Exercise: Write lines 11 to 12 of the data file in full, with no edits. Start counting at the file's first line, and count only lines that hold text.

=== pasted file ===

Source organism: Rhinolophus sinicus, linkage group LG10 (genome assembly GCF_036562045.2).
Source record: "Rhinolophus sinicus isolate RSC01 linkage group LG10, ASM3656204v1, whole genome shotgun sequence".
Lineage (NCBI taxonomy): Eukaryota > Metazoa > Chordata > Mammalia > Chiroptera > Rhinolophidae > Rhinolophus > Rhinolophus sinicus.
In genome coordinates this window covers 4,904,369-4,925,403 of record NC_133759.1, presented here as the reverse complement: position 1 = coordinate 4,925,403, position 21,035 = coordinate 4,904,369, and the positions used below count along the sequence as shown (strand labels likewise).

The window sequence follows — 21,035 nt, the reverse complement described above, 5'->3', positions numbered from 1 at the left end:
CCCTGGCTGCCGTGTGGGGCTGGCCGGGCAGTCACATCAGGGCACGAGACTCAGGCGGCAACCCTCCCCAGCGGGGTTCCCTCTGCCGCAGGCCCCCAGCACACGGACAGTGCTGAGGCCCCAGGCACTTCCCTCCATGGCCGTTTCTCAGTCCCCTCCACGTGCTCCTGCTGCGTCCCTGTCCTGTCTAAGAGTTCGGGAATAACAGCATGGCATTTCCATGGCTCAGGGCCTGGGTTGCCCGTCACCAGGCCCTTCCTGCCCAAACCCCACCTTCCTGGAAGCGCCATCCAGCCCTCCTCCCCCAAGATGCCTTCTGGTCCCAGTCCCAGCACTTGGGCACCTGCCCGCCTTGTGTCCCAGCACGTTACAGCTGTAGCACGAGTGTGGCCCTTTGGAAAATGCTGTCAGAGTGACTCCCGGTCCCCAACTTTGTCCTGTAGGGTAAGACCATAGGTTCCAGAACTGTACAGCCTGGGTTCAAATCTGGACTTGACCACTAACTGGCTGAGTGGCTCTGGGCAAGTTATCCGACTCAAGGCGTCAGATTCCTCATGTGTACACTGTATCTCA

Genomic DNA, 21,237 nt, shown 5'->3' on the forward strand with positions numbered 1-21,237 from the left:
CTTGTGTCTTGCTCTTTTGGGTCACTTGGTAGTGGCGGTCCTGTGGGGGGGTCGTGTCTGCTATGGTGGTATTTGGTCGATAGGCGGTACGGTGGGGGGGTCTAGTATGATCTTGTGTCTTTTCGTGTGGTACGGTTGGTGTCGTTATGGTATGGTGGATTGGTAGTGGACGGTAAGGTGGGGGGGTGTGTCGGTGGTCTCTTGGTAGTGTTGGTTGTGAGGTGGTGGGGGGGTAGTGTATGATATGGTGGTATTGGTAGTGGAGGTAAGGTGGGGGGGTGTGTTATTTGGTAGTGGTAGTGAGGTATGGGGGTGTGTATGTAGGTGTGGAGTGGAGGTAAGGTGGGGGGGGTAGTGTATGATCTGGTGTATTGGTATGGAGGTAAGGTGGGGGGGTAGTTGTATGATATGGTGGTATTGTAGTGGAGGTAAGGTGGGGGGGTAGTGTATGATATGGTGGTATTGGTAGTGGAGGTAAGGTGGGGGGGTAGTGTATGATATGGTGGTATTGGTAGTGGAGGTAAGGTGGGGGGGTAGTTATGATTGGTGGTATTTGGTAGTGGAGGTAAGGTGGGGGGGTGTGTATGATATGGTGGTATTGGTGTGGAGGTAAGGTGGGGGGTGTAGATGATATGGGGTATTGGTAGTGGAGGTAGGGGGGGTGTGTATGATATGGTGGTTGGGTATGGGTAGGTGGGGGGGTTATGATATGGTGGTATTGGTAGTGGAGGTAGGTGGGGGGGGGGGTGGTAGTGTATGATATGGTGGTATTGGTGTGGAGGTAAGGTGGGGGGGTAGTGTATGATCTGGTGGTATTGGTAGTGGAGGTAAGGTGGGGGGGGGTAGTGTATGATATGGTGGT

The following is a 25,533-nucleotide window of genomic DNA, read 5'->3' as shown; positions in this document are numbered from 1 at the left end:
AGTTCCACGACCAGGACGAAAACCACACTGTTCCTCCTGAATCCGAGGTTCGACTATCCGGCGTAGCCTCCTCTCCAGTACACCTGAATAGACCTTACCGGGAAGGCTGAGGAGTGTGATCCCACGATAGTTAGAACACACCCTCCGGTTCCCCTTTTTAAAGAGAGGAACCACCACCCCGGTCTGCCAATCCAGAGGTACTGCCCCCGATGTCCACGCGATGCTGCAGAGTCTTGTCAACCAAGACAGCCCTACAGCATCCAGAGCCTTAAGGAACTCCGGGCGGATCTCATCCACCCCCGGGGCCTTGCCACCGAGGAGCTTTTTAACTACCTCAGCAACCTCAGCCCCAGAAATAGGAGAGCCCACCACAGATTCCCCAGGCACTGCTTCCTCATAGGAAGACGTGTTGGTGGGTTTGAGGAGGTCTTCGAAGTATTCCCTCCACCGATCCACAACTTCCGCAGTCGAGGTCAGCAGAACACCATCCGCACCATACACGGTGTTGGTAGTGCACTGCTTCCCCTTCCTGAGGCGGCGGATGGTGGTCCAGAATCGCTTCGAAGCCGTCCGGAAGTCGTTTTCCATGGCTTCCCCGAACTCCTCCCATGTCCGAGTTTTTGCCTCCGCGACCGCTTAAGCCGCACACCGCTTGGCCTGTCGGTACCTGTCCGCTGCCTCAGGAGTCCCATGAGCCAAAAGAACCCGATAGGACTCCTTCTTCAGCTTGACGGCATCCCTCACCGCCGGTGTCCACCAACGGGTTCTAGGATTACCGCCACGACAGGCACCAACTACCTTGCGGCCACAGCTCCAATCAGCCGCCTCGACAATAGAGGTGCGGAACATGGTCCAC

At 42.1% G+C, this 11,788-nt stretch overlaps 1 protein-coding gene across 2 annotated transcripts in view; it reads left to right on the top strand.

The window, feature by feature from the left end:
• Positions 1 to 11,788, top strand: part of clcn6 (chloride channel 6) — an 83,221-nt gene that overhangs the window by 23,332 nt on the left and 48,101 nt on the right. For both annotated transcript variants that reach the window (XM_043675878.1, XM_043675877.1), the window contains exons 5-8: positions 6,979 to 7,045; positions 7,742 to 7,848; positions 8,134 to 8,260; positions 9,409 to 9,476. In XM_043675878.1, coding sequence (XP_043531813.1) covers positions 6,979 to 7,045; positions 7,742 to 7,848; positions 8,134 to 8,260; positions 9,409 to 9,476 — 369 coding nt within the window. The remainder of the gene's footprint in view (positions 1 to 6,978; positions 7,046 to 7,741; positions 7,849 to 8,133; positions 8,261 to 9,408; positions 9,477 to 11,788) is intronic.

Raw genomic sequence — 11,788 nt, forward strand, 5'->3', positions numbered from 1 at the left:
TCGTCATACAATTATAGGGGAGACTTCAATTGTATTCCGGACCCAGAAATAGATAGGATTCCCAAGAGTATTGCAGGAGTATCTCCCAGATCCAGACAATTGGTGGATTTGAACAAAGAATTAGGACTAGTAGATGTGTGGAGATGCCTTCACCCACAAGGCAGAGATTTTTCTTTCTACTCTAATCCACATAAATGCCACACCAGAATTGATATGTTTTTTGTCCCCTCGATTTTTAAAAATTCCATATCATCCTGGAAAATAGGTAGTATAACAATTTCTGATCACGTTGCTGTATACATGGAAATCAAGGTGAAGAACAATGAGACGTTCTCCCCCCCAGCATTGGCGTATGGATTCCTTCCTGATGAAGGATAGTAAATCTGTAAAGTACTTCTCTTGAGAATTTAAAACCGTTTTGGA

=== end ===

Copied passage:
At 42.1% G+C, this 11,788-nt stretch overlaps 1 protein-coding gene across 2 annotated transcripts in view; it reads left to right on the top strand.

The window, feature by feature from the left end: